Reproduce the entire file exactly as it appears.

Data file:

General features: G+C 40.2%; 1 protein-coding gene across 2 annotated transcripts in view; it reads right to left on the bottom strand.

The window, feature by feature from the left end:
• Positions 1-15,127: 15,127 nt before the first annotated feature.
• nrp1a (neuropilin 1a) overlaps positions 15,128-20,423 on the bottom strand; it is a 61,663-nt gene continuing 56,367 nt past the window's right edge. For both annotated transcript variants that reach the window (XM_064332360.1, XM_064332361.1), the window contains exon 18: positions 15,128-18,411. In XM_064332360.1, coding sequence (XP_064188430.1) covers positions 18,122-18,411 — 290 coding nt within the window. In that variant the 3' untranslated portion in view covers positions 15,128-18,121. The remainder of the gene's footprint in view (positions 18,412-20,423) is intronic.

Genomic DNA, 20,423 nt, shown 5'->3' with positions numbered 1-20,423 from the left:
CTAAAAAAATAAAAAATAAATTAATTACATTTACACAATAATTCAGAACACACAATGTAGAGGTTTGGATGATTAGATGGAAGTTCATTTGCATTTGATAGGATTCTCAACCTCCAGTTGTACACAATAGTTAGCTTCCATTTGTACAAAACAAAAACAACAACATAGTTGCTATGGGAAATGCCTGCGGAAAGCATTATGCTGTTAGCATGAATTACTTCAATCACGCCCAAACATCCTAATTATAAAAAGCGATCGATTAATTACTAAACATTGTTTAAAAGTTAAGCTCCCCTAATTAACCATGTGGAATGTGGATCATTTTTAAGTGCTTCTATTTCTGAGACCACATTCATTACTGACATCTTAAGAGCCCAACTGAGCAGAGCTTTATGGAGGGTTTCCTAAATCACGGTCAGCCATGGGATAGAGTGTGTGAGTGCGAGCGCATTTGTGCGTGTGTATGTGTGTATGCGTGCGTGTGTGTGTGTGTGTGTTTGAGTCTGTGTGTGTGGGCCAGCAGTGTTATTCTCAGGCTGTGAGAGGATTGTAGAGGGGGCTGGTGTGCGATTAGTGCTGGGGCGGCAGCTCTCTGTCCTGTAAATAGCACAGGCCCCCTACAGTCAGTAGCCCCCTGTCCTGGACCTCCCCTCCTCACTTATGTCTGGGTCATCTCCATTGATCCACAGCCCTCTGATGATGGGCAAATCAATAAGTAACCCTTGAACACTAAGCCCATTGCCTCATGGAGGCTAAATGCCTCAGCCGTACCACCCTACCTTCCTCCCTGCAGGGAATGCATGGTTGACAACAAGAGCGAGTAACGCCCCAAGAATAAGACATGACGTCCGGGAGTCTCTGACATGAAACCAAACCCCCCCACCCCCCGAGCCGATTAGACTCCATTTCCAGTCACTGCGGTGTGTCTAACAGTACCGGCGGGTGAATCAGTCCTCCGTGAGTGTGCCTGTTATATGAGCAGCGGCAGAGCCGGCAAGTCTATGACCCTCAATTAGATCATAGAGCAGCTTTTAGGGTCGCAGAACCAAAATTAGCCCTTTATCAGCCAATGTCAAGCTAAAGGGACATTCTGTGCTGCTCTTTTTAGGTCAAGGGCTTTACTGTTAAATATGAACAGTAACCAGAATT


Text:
General features: G+C 40.2%; 1 protein-coding gene across 2 annotated transcripts in view; it reads right to left on the bottom strand.

The window, feature by feature from the left end:
• Positions 1-15,127: 15,127 nt before the first annotated feature.
• nrp1a (neuropilin 1a) overlaps positions 15,128-20,423 on the bottom strand; it is a 61,663-nt gene continuing 56,367 nt past the window's right edge. For both annotated transcript variants that reach the window (XM_064332360.1, XM_064332361.1), the window contains exon 18: positions 15,128-18,411. In XM_064332360.1, coding sequence (XP_064188430.1) covers positions 18,122-18,411 — 290 coding nt within the window. In that variant the 3' untranslated portion in view covers positions 15,128-18,121. The remainder of the gene's footprint in view (positions 18,412-20,423) is intronic.

Genomic DNA, 20,423 nt, shown 5'->3' with positions numbered 1-20,423 from the left:
CTAAAAAAATAAAAAATAAATTAATTACATTTACACAATAATTCAGAACACACAATGTAGAGGTTTGGATGATTAGATGGAAGTTCATTTGCATTTGATAGGATTCTCAACCTCCAGTTGTACACAATAGTTAGCTTCCATTTGTACAAAACAAAAACAACAACATAGTTGCTATGGGAAATGCCTGCGGAAAGCATTATGCTGTTAGCATGAATTACTTCAATCACGCCCAAACATCCTAATTATAAAAAGCGATCGATTAATTACTAAACATTGTTTAAAAGTTAAGCTCCCCTAATTAACCATGTGGAATGTGGATCATTTTTAAGTGCTTCTATTTCTGAGACCACATTCATTACTGACATCTTAAGAGCCCAACTGAGCAGAGCTTTATGGAGGGTTTCCTAAATCACGGTCAGCCATGGGATAGAGTGTGTGAGTGCGAGCGCATTTGTGCGTGTGTATGTGTGTATGCGTGCGTGTGTGTGTGTGTGTGTTTGAGTCTGTGTGTGTGGGCCAGCAGTGTTATTCTCAGGCTGTGAGAGGATTGTAGAGGGGGCTGGTGTGCGATTAGTGCTGGGGCGGCAGCTCTCTGTCCTGTAAATAGCACAGGCCCCCTACAGTCAGTAGCCCCCTGTCCTGGACCTCCCCTCCTCACTTATGTCTGGGTCATCTCCATTGATCCACAGCCCTCTGATGATGGGCAAATCAATAAGTAACCCTTGAACACTAAGCCCATTGCCTCATGGAGGCTAAATGCCTCAGCCGTACCACCCTACCTTCCTCCCTGCAGGGAATGCATGGTTGACAACAAGAGCGAGTAACGCCCCAAGAATAAGACATGACGTCCGGGAGTCTCTGACATGAAACCAAACCCCCCCACCCCCCGAGCCGATTAGACTCCATTTCCAGTCACTGCGGTGTGTCTAACAGTACCGGCGGGTGAATCAGTCCTCCGTGAGTGTGCCTGTTATATGAGCAGCGGCAGAGCCGGCAAGTCTATGACCCTCAATTAGATCATAGAGCAGCTTTTAGGGTCGCAGAACCAAAATTAGCCCTTTATCAGCCAATGTCAAGCTAAAGGGACATTCTGTGCTGCTCTTTTTAGGTCAAGGGCTTTACTGTTAAATATGAACAGTAACCAGAATT